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During Darwin’s trip to the Galapagoan Islands he noticed that, island by island, the local finch populations had adapted their beaks in shape and functionality to perform the rudimentary tasks required to feed themselves from the available food source. Et Voila! the theory of evolution began.  Small positive changes over a period of time that made the species stronger, fitter and better equipped for long term survival.

So it had been with the Dr Marten boot, which too displayed Darwinian evolutionary principles, from its birth in post WWII Germany until the early 21st century when its popularity, in decline at that time, nearly bankrupted its makers; R Griggs and Co in 2003.

The Dr Marten started out as a working man’s boot/shoe with their comfortable bouncy ‘Airwair’ sole that made them de rigour for factory workers, posties and coppers before becoming the anti-style statement of a succession of youth movements, all of whom could, in one way or another, be described as anti-establishment.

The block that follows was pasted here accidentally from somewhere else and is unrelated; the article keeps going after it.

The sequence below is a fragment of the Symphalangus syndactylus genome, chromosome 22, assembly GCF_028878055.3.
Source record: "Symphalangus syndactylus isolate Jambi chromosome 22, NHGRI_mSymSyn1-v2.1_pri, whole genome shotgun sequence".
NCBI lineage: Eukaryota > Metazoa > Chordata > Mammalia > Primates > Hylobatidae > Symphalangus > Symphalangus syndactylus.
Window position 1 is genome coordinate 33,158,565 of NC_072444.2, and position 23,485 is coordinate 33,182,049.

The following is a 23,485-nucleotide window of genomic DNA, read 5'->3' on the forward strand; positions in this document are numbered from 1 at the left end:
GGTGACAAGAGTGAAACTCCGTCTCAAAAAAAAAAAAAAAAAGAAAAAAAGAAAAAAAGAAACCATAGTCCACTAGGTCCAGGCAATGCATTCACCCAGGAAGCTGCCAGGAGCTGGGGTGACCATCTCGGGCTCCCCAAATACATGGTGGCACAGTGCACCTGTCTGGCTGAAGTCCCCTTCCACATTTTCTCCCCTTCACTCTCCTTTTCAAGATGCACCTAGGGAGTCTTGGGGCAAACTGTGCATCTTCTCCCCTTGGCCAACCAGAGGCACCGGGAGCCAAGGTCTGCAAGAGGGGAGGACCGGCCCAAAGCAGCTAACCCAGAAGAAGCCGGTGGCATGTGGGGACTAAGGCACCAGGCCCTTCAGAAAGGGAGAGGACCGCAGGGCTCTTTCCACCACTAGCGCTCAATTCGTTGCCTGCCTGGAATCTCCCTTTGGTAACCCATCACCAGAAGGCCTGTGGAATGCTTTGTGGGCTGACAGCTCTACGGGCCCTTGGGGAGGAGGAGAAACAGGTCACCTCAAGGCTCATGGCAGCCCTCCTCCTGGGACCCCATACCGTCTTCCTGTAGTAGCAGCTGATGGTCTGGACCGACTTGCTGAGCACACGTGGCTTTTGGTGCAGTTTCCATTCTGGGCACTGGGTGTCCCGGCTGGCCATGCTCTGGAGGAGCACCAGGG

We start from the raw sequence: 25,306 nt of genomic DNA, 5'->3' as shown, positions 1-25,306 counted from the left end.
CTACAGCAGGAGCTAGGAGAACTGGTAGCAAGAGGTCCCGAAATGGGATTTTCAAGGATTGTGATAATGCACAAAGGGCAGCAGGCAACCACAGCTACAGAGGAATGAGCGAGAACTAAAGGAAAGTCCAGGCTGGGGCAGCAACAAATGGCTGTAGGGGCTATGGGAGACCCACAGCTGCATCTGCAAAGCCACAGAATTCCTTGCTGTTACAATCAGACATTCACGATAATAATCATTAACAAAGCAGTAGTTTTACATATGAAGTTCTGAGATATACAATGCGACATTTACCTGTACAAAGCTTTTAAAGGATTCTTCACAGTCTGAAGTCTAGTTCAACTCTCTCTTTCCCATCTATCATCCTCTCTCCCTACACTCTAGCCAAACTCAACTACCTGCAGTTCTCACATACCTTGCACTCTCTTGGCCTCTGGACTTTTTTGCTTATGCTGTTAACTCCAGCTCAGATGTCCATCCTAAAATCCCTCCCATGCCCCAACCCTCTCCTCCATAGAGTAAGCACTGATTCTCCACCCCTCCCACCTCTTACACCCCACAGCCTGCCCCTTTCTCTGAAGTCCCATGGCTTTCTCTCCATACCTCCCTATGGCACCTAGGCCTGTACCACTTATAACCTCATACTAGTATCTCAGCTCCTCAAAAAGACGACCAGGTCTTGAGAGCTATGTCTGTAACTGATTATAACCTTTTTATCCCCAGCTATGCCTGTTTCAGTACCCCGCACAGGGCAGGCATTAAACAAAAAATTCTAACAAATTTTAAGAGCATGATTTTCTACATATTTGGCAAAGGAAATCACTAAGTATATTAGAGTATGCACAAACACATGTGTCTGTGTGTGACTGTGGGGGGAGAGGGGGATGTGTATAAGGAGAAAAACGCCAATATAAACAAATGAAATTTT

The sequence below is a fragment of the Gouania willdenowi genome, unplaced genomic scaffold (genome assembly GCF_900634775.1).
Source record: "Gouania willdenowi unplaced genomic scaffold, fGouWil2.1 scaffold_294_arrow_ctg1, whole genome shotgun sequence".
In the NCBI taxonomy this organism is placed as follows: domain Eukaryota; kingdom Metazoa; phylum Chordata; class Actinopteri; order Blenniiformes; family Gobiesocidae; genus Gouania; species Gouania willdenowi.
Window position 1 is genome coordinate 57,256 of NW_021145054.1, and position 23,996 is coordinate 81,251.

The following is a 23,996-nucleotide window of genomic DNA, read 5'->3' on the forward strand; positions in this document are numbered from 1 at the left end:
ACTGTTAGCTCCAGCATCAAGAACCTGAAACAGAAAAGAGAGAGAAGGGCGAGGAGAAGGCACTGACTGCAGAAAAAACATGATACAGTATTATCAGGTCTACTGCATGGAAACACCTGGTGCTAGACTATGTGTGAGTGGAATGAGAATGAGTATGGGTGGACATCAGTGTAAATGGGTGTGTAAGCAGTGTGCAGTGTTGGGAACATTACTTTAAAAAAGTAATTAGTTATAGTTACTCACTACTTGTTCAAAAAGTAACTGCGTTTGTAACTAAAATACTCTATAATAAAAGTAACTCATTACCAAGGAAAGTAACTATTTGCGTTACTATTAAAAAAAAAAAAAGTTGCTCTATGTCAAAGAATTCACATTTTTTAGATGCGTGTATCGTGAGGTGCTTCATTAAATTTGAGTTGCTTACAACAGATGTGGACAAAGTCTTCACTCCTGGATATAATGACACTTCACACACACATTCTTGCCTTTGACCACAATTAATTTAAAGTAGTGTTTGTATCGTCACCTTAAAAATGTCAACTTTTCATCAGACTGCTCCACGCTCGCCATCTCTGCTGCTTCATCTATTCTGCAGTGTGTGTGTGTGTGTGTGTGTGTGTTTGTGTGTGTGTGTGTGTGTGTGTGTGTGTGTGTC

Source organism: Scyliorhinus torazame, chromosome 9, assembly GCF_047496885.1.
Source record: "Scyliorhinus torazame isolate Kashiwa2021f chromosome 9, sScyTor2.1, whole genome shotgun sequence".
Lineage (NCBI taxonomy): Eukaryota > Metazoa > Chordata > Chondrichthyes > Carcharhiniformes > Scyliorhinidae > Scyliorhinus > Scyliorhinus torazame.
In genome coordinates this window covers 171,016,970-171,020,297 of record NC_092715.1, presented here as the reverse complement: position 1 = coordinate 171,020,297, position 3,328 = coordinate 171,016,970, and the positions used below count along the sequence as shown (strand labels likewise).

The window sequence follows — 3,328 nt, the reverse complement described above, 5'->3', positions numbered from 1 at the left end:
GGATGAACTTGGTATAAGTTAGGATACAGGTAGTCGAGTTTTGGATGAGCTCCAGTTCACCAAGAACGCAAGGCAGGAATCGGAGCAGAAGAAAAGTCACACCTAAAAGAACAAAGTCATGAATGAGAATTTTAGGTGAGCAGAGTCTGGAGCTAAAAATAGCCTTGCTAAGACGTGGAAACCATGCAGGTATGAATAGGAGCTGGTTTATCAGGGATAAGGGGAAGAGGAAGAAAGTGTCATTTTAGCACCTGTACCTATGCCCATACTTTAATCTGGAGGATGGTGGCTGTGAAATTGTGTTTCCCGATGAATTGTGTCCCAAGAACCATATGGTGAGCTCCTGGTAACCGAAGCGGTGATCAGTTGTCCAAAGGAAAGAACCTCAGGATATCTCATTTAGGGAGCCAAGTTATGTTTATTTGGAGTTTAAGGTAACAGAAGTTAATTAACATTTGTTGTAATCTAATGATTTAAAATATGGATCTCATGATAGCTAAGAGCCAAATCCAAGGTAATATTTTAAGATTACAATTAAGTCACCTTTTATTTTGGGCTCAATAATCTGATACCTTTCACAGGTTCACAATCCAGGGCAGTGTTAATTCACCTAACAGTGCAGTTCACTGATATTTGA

But the DM (my preferred moniker for the Dr. Marten shoe or boot) has unquestionably  evolved, virtually shapeshifted in fact, since its heyday in the late 1970’s and early 80’s.

My own discovery of DMs (the 1461) came in the late 70’s as a spotty university student (may have been my latter school days, but I can’t really nail it).  I wasn’t a punk – the discovery was largely based on comfort.

Sure, the ‘comfort’ proposition came with a caveat. They were difficult to break in.  The ankle area around the Achilles Tendon would take a severe bruising and chafing for several weeks, but it was worth worth it in the long run because what followed was years of indestructible comfort.